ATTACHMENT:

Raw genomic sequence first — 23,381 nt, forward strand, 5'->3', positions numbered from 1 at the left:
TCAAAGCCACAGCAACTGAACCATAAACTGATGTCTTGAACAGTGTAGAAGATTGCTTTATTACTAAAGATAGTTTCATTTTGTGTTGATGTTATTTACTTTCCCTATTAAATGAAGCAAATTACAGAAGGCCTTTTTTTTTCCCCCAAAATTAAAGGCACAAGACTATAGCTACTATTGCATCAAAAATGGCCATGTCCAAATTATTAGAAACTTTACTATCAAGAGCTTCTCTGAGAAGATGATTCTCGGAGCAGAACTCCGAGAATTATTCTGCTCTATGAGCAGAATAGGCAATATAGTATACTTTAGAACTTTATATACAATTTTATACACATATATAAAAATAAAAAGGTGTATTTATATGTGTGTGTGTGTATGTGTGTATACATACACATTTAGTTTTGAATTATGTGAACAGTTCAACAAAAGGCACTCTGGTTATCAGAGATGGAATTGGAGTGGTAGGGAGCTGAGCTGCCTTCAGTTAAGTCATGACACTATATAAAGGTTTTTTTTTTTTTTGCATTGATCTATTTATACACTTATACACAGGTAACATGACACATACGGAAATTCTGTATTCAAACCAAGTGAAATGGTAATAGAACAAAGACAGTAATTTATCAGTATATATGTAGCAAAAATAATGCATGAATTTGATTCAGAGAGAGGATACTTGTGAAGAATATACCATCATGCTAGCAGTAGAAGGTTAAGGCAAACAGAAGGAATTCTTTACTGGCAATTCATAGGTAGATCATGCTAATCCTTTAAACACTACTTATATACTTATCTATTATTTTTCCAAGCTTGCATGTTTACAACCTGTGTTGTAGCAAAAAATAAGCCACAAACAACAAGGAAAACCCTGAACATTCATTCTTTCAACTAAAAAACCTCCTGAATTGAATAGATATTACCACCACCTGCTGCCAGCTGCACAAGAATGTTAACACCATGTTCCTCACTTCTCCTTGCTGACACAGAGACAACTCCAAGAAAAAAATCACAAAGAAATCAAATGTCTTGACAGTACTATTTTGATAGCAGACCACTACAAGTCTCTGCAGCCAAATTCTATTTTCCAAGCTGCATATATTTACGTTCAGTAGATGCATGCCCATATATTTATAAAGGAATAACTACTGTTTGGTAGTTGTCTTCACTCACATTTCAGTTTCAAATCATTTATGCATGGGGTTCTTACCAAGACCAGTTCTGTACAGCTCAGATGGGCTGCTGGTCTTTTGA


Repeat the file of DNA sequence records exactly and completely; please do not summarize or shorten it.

Raw genomic sequence first — 23,381 nt, forward strand, 5'->3', positions numbered from 1 at the left:
TCAAAGCCACAGCAACTGAACCATAAACTGATGTCTTGAACAGTGTAGAAGATTGCTTTATTACTAAAGATAGTTTCATTTTGTGTTGATGTTATTTACTTTCCCTATTAAATGAAGCAAATTACAGAAGGCCTTTTTTTTTCCCCCAAAATTAAAGGCACAAGACTATAGCTACTATTGCATCAAAAATGGCCATGTCCAAATTATTAGAAACTTTACTATCAAGAGCTTCTCTGAGAAGATGATTCTCGGAGCAGAACTCCGAGAATTATTCTGCTCTATGAGCAGAATAGGCAATATAGTATACTTTAGAACTTTATATACAATTTTATACACATATATAAAAATAAAAAGGTGTATTTATATGTGTGTGTGTGTATGTGTGTATACATACACATTTAGTTTTGAATTATGTGAACAGTTCAACAAAAGGCACTCTGGTTATCAGAGATGGAATTGGAGTGGTAGGGAGCTGAGCTGCCTTCAGTTAAGTCATGACACTATATAAAGGTTTTTTTTTTTTTTGCATTGATCTATTTATACACTTATACACAGGTAACATGACACATACGGAAATTCTGTATTCAAACCAAGTGAAATGGTAATAGAACAAAGACAGTAATTTATCAGTATATATGTAGCAAAAATAATGCATGAATTTGATTCAGAGAGAGGATACTTGTGAAGAATATACCATCATGCTAGCAGTAGAAGGTTAAGGCAAACAGAAGGAATTCTTTACTGGCAATTCATAGGTAGATCATGCTAATCCTTTAAACACTACTTATATACTTATCTATTATTTTTCCAAGCTTGCATGTTTACAACCTGTGTTGTAGCAAAAAATAAGCCACAAACAACAAGGAAAACCCTGAACATTCATTCTTTCAACTAAAAAACCTCCTGAATTGAATAGATATTACCACCACCTGCTGCCAGCTGCACAAGAATGTTAACACCATGTTCCTCACTTCTCCTTGCTGACACAGAGACAACTCCAAGAAAAAAATCACAAAGAAATCAAATGTCTTGACAGTACTATTTTGATAGCAGACCACTACAAGTCTCTGCAGCCAAATTCTATTTTCCAAGCTGCATATATTTACGTTCAGTAGATGCATGCCCATATATTTATAAAGGAATAACTACTGTTTGGTAGTTGTCTTCACTCACATTTCAGTTTCAAATCATTTATGCATGGGGTTCTTACCAAGACCAGTTCTGTACAGCTCAGATGGGCTGCTGGTCTTTTGA